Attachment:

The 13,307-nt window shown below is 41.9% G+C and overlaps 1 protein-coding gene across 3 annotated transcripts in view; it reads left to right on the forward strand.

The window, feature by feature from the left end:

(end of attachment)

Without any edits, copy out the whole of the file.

The 13,307-nt window shown below is 41.9% G+C and overlaps 1 protein-coding gene across 3 annotated transcripts in view; it reads left to right on the forward strand.

The window, feature by feature from the left end: